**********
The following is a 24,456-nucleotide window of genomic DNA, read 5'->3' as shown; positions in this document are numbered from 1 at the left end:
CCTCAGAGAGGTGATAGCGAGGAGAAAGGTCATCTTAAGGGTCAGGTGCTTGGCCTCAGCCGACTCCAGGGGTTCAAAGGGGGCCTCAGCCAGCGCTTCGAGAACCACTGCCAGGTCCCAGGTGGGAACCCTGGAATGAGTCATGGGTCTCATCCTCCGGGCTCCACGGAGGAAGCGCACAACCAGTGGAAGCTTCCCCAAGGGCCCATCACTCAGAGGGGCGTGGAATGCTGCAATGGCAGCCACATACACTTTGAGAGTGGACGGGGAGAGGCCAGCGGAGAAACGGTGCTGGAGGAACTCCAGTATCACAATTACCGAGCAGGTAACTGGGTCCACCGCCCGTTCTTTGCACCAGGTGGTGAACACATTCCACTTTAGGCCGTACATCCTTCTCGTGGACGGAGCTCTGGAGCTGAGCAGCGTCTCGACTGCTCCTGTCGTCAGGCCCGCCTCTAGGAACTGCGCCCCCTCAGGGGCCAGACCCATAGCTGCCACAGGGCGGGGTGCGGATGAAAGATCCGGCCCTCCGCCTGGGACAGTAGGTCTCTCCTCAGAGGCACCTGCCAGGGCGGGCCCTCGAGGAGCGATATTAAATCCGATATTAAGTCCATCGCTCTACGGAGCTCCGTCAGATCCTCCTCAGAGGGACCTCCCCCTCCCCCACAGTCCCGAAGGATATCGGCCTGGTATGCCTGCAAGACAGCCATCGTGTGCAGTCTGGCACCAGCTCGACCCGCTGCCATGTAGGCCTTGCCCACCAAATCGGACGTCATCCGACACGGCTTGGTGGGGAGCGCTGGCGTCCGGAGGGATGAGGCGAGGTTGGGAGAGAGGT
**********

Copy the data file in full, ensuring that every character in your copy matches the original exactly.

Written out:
The following is a 24,456-nucleotide window of genomic DNA, read 5'->3' as shown; positions in this document are numbered from 1 at the left end:
CCTCAGAGAGGTGATAGCGAGGAGAAAGGTCATCTTAAGGGTCAGGTGCTTGGCCTCAGCCGACTCCAGGGGTTCAAAGGGGGCCTCAGCCAGCGCTTCGAGAACCACTGCCAGGTCCCAGGTGGGAACCCTGGAATGAGTCATGGGTCTCATCCTCCGGGCTCCACGGAGGAAGCGCACAACCAGTGGAAGCTTCCCCAAGGGCCCATCACTCAGAGGGGCGTGGAATGCTGCAATGGCAGCCACATACACTTTGAGAGTGGACGGGGAGAGGCCAGCGGAGAAACGGTGCTGGAGGAACTCCAGTATCACAATTACCGAGCAGGTAACTGGGTCCACCGCCCGTTCTTTGCACCAGGTGGTGAACACATTCCACTTTAGGCCGTACATCCTTCTCGTGGACGGAGCTCTGGAGCTGAGCAGCGTCTCGACTGCTCCTGTCGTCAGGCCCGCCTCTAGGAACTGCGCCCCCTCAGGGGCCAGACCCATAGCTGCCACAGGGCGGGGTGCGGATGAAAGATCCGGCCCTCCGCCTGGGACAGTAGGTCTCTCCTCAGAGGCACCTGCCAGGGCGGGCCCTCGAGGAGCGATATTAAATCCGATATTAAGTCCATCGCTCTACGGAGCTCCGTCAGATCCTCCTCAGAGGGACCTCCCCCTCCCCCACAGTCCCGAAGGATATCGGCCTGGTATGCCTGCAAGACAGCCATCGTGTGCAGTCTGGCACCAGCTCGACCCGCTGCCATGTAGGCCTTGCCCACCAAATCGGACGTCATCCGACACGGCTTGGTGGGGAGCGCTGGCGTCCGGAGGGATGAGGCGAGGTTGGGAGAGAGGT